WOODEN BATHROOM SINK MAINTENANCE
We use a very special finishing material on all our wooden bathroom products that makes the wood impervious to water. It is a kind of polyurethane lacquer that soaks right into the wood and forms a bond with it on a molecular level. This means that wood coated in this way is virtually waterproof and resists hot and cold water, and all regular soaps, shampoos, conditioners, toothpastes, and other products normally found in the bathroom. The only products that you have to be careful with are abrasive bathroom cleaners, caustic bathroom cleaners and hair dyes which may cause stains. To clean your basin or bathtub just use soap and water and a cloth or a sponge. If you have any areas that need extra cleaning, just use a plastic bristled scrubbing brush. Our wooden bathroom products will serve in the bathroom for many years, and they will take on a patina of their own as they age, but be assured that the reliability is guaranteed.
DO NOT USE ABRASIVE OR CAUSTIC CLEANING ITEMS
These will all damage the finish on the basins.
NO DYES AND COLORS
Dyes may cause permanent stains and discoloration.
CUTTING BOARD MAINTENANCE
Wooden cutting boards can be damaged if they are exposed to too much moisture or allowed to get very dry. A good oil finish is the best way to protect them from both extremes. Rico & Plato recommends a food-grade mineral oil.
Wooden cutting boards need to be kept clean, and daily maintenance is often a good scrub with hot soapy water after using. Do not soak your boards or any other wooden utensils in water or they'll crack and warp! Some people use vinegar, a very weak bleach solution or hydrogen peroxide to clean their boards after they've been used for cutting raw meat as a precaution against bacterial contamination.
Depending on how often you use your boards and wooden spoons, you should also give them an oiling to help maintain their surfaces and keep them from drying out. This can happen about once a month, but it is a personal choice and some people do it once or twice a year and others on a weekly basis.
1. Re-oil as needed
Whenever your board starts to look dull in places, apply a thin coat of oil to the entire clean, dry board, applying extra over any dull or worn areas, and wiping off any excess. A well-oiled board is easier to keep clean and is much less likely to soak up odors or liquids, or to dry out and crack, so keep your board oil handy and use it regularly.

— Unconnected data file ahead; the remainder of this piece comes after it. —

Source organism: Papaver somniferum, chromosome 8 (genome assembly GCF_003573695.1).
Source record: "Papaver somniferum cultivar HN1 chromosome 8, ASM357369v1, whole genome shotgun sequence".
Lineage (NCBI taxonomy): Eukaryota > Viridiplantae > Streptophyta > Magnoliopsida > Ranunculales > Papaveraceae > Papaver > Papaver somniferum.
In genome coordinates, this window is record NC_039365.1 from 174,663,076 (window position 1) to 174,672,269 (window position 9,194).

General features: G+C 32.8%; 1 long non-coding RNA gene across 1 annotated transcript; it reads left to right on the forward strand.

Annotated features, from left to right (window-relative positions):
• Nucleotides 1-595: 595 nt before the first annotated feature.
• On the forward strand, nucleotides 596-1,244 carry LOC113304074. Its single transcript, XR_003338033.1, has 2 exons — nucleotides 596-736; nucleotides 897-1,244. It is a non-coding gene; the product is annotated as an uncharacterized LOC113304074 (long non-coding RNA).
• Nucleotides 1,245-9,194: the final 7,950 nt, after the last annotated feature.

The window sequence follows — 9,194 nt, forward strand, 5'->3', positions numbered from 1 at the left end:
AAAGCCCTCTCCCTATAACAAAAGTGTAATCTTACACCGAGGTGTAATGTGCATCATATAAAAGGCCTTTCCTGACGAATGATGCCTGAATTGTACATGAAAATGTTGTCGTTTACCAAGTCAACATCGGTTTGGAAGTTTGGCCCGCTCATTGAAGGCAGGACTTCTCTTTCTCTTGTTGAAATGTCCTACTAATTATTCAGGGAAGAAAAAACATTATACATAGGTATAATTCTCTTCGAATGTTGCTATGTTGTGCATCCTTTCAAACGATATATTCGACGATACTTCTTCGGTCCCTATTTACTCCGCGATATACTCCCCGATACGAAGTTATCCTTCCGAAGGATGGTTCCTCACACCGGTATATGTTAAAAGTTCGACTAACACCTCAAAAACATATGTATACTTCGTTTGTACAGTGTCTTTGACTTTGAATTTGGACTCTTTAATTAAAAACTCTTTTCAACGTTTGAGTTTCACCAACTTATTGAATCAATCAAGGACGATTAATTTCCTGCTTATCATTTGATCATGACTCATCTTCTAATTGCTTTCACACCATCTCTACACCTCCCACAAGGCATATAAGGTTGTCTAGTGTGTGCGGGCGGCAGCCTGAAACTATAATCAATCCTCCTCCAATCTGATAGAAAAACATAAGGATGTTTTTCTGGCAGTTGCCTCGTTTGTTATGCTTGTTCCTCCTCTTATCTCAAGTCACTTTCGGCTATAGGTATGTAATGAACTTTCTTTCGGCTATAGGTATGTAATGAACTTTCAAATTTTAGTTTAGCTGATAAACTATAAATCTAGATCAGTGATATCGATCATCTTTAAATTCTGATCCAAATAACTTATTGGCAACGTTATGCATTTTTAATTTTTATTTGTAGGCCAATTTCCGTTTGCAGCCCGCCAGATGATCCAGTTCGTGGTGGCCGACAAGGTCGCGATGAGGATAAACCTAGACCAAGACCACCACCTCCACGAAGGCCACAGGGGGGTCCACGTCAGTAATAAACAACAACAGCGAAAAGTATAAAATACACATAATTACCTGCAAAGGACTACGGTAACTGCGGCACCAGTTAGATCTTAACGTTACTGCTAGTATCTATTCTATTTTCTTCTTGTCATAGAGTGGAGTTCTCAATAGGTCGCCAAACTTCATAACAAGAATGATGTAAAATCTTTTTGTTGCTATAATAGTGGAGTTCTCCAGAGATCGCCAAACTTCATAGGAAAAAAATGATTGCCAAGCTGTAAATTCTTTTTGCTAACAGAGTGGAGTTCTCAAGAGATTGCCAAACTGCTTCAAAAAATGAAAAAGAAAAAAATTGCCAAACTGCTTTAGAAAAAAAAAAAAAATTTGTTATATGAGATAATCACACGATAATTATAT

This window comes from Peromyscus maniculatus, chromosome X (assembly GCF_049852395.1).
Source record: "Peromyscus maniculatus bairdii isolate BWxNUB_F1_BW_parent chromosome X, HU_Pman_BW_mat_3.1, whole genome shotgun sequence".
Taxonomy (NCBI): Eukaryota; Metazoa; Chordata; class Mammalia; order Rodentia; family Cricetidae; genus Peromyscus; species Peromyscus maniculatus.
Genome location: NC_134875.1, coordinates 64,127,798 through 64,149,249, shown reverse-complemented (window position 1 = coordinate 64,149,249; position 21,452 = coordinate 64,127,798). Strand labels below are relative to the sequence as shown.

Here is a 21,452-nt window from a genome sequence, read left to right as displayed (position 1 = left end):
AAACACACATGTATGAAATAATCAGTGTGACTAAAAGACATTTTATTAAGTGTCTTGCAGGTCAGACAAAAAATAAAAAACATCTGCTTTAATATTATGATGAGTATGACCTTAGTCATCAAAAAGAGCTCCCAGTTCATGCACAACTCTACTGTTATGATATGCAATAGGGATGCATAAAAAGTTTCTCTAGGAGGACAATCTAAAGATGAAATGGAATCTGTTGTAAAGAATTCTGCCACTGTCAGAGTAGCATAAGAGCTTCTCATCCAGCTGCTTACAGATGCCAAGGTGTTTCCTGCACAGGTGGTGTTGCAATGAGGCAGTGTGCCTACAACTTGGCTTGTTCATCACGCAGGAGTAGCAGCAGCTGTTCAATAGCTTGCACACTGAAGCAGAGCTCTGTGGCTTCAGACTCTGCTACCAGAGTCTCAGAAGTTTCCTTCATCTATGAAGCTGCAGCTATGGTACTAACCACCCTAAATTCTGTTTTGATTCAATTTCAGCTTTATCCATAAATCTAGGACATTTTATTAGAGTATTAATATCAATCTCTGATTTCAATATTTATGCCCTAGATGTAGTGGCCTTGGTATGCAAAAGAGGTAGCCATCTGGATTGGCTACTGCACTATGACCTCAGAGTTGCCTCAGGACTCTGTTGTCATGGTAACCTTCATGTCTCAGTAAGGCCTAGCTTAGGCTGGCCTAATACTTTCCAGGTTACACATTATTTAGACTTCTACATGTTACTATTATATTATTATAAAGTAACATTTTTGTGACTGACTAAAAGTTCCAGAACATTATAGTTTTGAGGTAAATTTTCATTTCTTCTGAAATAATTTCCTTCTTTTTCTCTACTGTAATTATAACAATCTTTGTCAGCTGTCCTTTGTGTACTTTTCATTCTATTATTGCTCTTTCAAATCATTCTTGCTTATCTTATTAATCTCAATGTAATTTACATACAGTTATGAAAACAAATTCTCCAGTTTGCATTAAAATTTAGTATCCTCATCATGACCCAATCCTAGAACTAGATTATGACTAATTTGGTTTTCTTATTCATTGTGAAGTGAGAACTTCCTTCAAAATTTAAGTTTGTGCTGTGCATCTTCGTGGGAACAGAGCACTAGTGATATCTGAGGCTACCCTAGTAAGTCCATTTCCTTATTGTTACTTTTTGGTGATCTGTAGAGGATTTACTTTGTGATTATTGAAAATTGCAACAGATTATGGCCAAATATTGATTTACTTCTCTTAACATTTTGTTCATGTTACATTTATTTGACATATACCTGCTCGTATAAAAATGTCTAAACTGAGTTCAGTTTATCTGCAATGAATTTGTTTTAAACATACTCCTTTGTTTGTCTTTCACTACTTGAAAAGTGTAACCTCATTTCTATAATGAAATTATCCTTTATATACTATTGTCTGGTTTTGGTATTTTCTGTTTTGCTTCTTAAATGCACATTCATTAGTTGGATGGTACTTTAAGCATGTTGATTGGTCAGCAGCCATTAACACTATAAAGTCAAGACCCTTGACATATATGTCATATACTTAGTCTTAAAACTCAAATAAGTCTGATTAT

2. Applying the oil
Start with a clean board. Be sure your cutting board is as clean as possible and thoroughly dry. Using a clean, soft cloth or paper towel, apply the oil in an even layer over all the surfaces of the wood and let it soak in. Leave the oil to soak in overnight if possible, or for at least a few hours. Remove the excess. If the board is feeling oily or sticky, buff off any remaining oil with a clean dry cloth or paper towel.
3. Keep your knives sharp
You won't have to press down as hard and your cutting board will suffer fewer grooves if your knives are sharp. Try to avoid sawing your knife back and forth when it is in contact with the board. Also try to vary where you cut on the board - if you always cut in the same spot, you will eventually cut a groove in it.
4. Keep it dry
When cutting wet food, remove the food promptly when you’re finished, and dry the board so the moisture won't have a long time to soak in, which could make the wood swell.
5. Clean your board as soon as you’re done with it
Never, ever, ever run a wooden cutting board through the dishwasher or let it soak in water! Brush crumbs off, or rinse the board under running water using a plastic scrubbing brush to loosen anything stuck to the surface. Immediately dry the board with a towel. Use hot water and a little mild dishwashing soap to remove oily residues.
6.Keep your vinegar handy
Wooden cutting boards have been shown to be naturally resistant to bacteria, but if you want extra protection, keep a spray bottle of vinegar on hand and lightly mist the cleaned board with that, allowing it to sit for 10 minutes then wiping off any remaining moisture with a dry towel.